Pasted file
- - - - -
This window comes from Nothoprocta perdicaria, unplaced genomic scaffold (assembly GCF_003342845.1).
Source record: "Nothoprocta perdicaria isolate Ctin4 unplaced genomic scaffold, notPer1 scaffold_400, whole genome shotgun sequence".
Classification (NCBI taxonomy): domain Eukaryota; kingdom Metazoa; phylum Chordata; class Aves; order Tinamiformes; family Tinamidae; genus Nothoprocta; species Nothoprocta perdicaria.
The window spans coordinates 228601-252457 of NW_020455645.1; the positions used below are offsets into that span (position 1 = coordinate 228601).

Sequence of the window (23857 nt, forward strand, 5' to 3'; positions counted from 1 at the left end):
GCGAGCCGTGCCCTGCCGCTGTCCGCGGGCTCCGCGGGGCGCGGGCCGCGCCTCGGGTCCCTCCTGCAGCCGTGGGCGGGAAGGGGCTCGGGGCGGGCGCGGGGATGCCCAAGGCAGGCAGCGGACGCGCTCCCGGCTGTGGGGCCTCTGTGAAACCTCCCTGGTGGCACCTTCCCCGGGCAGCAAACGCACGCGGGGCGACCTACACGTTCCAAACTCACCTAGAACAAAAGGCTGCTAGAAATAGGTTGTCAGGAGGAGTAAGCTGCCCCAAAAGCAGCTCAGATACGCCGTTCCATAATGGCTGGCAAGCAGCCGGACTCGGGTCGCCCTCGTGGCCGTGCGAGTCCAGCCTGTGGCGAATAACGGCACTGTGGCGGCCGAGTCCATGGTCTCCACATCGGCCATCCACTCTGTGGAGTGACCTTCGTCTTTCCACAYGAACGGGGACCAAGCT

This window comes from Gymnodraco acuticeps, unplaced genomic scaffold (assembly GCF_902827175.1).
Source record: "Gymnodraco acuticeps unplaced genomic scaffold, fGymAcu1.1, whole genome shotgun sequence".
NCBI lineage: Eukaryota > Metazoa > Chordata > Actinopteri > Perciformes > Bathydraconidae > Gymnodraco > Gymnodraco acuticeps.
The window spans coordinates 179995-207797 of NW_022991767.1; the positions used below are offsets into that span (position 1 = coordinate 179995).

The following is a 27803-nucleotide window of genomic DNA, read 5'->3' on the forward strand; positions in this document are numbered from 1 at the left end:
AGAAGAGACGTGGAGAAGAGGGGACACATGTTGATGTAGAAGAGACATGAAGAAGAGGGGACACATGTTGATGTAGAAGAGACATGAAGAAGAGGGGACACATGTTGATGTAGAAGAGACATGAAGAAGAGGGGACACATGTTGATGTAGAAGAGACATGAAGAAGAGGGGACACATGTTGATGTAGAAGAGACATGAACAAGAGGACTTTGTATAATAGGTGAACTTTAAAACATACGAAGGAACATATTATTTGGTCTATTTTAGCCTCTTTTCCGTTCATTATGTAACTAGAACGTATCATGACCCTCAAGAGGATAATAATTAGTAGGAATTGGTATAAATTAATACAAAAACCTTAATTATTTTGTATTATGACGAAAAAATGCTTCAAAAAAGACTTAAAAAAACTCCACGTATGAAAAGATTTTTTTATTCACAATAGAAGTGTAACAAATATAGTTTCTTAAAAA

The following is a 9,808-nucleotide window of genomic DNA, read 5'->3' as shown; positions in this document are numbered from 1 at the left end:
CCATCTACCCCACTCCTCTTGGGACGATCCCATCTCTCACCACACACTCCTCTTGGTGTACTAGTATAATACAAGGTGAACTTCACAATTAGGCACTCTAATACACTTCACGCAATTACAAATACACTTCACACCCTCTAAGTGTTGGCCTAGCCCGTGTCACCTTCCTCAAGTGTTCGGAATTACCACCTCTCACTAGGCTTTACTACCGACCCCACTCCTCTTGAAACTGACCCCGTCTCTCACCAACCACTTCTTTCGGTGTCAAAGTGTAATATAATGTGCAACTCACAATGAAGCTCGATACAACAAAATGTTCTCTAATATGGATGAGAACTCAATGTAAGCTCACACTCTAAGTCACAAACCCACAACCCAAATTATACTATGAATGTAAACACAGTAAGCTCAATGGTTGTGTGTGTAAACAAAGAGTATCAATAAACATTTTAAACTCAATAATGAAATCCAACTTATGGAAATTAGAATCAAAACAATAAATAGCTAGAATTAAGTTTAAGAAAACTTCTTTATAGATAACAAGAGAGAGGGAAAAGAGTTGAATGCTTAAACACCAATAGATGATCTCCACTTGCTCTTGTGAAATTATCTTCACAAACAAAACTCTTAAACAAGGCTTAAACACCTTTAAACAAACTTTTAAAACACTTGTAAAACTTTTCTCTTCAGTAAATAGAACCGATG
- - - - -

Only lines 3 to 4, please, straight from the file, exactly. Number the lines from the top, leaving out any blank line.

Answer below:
Classification (NCBI taxonomy): domain Eukaryota; kingdom Metazoa; phylum Chordata; class Aves; order Tinamiformes; family Tinamidae; genus Nothoprocta; species Nothoprocta perdicaria.
The window spans coordinates 228601-252457 of NW_020455645.1; the positions used below are offsets into that span (position 1 = coordinate 228601).